Vivi Mac is an astoundingly creative portrait artist who loves capturing her subjects with whatever foodstuff happens to be handy. She has done President Barack Obama in brown sugar, Martin Luther King in coffee, Michael Jackson in milk, and Yoda in green chewing gum. She has also used caramel sauce, barbecue sauce, crushed ice, salt and crème brûlée . Her technique is rather impressive, after spilling some of her medium on a flat surface, she manipulates it in what could only be described as “speed painting” – you can actually watch her work on the portraits. This amazing, self-taught artist is currently based in France.
Portraits are difficult, but Malaysian artist Vince Low has not only mastered the art of portraiture, he draws them using nothing but a bunch of squiggles. At a glance, they look like rough sketches but they’re actually perfect portraits just as they are. He has drawn, with great accuracy, the portraits of Rowan Atkinson, Eddie Murphy, Will Smith, Samuel L. Jackson, Johnny Depp, Morgan Freeman, and Jack Nicholson. Vince is currently the head illustrator in an art studio in Malaysia.
Zhang Xiangxi has turned old TVs into an impressive work of art. His series “Chinese Perspective” gives us glimpses of the artist’s life. He creates extremely detailed dioramas of scenes from his life inside the old television sets. Zhang has replicated his parent’s sitting room, the workers’ dormitory he once lived in, his work space in Guangzhou, and the interior of a train. Everything was perfectly scaled down: chairs, tables, suitcases, and even bits of rubbish.His work is so realistic that a look at his work will make you think the TV was turned on. He said: “I like to closely observe daily life and work out how to make things.”
David Olenick’s art combines clever wordplay with cute imagery to create entertaining illustrations a lot of people would want to wear. David finds the funny side of everything from lame excuses, bad decisions, to basic human behavior. You can almost forgive his nasty puns (An adorable hornet saying “Me So Hornet”) when he combines it with a quirky cast of characters. The drawings and lettering themselves are quite simple, but it is the combination of both that brings a genuine smile, or maybe even a laugh or two.
Olga Melamory Larionova, a.k.a. FairyARTos, is a Russian artist whose realistic drawings put photographs to shame. She does most of her work with pens but her pencils are just as impressive, if not more so. Her drawings create a certain emotional pull within the viewers, urging them to look at her work a little longer. Such expressiveness from a a drawing is rare, and yet Olga consistently manages to re-create it in every one of her pieces.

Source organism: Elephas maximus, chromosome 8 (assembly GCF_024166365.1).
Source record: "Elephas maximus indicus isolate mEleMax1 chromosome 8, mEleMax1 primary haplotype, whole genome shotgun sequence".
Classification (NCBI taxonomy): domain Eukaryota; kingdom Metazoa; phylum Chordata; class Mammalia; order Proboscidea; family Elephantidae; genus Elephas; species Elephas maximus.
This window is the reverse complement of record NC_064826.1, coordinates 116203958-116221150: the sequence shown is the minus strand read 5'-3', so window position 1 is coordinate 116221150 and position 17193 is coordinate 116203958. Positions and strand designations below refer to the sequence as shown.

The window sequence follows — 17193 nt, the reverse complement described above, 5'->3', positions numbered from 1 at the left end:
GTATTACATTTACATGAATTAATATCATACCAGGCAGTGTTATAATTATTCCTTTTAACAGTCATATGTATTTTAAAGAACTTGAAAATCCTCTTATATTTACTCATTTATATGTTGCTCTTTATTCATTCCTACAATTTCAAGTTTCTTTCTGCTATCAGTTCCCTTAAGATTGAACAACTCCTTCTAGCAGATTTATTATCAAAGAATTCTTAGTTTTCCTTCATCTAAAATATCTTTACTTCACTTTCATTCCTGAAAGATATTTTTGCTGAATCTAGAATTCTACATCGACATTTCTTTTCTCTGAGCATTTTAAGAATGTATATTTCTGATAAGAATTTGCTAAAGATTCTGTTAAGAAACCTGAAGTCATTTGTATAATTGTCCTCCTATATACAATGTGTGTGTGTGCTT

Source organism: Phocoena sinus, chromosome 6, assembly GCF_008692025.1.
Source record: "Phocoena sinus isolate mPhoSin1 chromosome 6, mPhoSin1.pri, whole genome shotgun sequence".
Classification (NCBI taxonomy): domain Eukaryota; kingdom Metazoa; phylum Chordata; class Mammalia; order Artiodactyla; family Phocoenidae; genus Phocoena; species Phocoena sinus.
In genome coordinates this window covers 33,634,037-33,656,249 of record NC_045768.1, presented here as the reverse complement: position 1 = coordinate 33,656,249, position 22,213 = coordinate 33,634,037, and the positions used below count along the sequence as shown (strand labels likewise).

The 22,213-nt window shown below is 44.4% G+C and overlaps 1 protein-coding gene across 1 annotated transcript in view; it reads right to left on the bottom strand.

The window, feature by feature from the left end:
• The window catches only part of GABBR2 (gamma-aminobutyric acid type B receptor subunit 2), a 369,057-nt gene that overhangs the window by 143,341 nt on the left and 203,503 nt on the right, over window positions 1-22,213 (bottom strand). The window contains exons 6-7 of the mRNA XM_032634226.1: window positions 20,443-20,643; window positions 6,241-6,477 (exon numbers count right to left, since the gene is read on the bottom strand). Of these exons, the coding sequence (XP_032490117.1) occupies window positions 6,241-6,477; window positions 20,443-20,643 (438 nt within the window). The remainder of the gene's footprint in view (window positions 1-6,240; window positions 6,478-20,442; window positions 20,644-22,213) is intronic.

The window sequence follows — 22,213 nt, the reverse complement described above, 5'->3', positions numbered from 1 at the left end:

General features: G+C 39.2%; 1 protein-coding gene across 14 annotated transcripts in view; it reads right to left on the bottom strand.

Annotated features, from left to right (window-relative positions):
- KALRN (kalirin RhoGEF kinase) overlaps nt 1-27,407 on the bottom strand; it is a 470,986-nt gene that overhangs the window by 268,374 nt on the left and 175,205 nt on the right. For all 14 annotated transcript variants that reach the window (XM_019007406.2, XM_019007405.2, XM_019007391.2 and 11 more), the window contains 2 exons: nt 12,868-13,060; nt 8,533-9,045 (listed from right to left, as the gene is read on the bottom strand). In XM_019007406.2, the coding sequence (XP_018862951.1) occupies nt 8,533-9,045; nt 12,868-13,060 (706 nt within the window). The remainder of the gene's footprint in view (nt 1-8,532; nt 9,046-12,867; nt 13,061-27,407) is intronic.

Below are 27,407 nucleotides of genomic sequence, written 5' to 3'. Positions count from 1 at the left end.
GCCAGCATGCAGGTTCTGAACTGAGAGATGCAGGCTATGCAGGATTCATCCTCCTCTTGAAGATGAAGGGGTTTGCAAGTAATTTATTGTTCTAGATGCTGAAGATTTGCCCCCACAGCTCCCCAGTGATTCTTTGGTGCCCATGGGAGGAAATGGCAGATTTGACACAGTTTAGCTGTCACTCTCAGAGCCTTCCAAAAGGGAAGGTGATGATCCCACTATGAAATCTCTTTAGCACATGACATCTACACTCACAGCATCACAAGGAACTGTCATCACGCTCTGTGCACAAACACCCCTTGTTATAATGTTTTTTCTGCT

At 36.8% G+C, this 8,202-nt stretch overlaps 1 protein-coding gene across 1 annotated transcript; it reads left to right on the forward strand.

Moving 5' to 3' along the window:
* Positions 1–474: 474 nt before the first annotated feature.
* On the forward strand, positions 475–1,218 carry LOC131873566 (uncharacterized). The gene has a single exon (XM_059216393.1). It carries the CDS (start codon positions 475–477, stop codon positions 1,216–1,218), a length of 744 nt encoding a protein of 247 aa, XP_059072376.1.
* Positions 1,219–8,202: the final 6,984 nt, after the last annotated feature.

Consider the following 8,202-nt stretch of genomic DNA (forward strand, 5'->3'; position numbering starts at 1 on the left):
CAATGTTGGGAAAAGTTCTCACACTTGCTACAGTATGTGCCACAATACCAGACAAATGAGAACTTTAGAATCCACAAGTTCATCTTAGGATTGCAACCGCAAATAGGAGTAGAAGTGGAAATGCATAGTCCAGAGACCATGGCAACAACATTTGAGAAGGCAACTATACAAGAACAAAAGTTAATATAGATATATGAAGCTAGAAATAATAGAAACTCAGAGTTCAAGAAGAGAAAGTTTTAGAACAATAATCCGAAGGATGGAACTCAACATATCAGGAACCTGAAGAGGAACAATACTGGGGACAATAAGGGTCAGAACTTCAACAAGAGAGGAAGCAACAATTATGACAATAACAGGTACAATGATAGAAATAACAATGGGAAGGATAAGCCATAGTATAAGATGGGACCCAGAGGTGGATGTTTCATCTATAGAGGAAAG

Job Van Der Molen has created his own private army complete with ground and air troops. Job is a taxidermist who has artfully weaponized his preserved insects. Bazooka-bees, dragon-copters, and a few missile-launching beetles are all part of his very own insect army. The detailed drawings for each of tiny, deadly critter is quite impressive. People with entomophobia should stay far, far away from Job’s collection of weaponized bugs.
Balancing rocks is something we do as bored kids. Bill Dan has turned this child’s pastime into art. Seemingly impossible art. Bill is a rock balancing artist whose primary medium is stone riprap found in the coastlines of his hometown in San Fransisco. His sculptures consist of rocks balanced on top of each other. He does them all freehand and their seemingly impossible configurations are what makes them unique. The fact that he uses no adhesives makes it even more impressive. When asked about his work, he said: “Some people try to make things too complicated. This is the opposite.”
David Edwards describes himself as a full-time miniaturist. He has been pursuing his craft since 1983 and now has an impressive collection of teeny, tiny, everyday household objects. Among them are: hairbrushes have real bristles in tufts, combs with teeth accurately scaled, a Victorian breadboard with the word “BREAD” carved in relief, a “cut-throat” razor, and what is perhaps the world’s smallest violin with real catgut strings and a soundpost inside. What makes it even more remarkable is that there are no cast or moulded parts in any of David’s pieces, all are “scratch-built” using the finest materials available. He’s now in his med-seventies, and while he has slowed down production, he has no plans of putting aside his craft.
Dave Morrow is a photographer first, and a teacher second. He travels the world looking for that perfect shot. His impressive portfolio includes landscapes, cityscapes, and nightscapes. His shots of the night sky in particular, are quite impressive. He has even published a tutorial for the aspiring enthusiast. A hefty bit of the credit for the excellent quality of his star photos goes to Dave’s post processing technique, but it a great camera and the best digital editing software won’t get you anywhere if you simply don’t have the talent to recognize and take a great shot when you see it.
Songsforever describes herself as a journalist, creative writer, and fractal freak extraordinaire. She loves knitting, science fiction, steampunk. Anything weird, odd, strange, and random are right up her alley. Her gallery of colorful fractals is quite impressive. Fractals are basically detailed patterns that repeats itself. They’re psychedelic, to say the least and a breath of fresh air from the usual photos and paintings.